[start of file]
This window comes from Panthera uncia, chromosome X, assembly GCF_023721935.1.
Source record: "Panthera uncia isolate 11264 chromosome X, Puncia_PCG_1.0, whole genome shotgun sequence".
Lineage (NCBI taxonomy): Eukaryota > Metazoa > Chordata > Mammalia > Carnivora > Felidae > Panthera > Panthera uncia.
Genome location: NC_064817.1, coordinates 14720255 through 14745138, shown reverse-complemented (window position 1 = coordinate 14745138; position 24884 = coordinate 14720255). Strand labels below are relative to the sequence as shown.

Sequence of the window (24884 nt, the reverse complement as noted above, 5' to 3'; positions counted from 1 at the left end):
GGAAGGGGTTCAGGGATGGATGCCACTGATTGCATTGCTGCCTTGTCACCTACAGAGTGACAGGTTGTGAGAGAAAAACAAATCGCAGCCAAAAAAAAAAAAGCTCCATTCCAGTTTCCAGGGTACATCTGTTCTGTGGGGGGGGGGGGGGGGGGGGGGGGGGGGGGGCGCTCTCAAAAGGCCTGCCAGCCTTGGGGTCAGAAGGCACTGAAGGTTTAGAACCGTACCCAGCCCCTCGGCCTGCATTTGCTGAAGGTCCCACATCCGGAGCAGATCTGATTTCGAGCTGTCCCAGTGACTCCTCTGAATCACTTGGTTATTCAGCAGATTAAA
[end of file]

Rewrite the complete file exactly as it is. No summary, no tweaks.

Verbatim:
This window comes from Panthera uncia, chromosome X, assembly GCF_023721935.1.
Source record: "Panthera uncia isolate 11264 chromosome X, Puncia_PCG_1.0, whole genome shotgun sequence".
Lineage (NCBI taxonomy): Eukaryota > Metazoa > Chordata > Mammalia > Carnivora > Felidae > Panthera > Panthera uncia.
Genome location: NC_064817.1, coordinates 14720255 through 14745138, shown reverse-complemented (window position 1 = coordinate 14745138; position 24884 = coordinate 14720255). Strand labels below are relative to the sequence as shown.

Sequence of the window (24884 nt, the reverse complement as noted above, 5' to 3'; positions counted from 1 at the left end):
GGAAGGGGTTCAGGGATGGATGCCACTGATTGCATTGCTGCCTTGTCACCTACAGAGTGACAGGTTGTGAGAGAAAAACAAATCGCAGCCAAAAAAAAAAAAGCTCCATTCCAGTTTCCAGGGTACATCTGTTCTGTGGGGGGGGGGGGGGGGGGGGGGGGGGGGGGGCGCTCTCAAAAGGCCTGCCAGCCTTGGGGTCAGAAGGCACTGAAGGTTTAGAACCGTACCCAGCCCCTCGGCCTGCATTTGCTGAAGGTCCCACATCCGGAGCAGATCTGATTTCGAGCTGTCCCAGTGACTCCTCTGAATCACTTGGTTATTCAGCAGATTAAA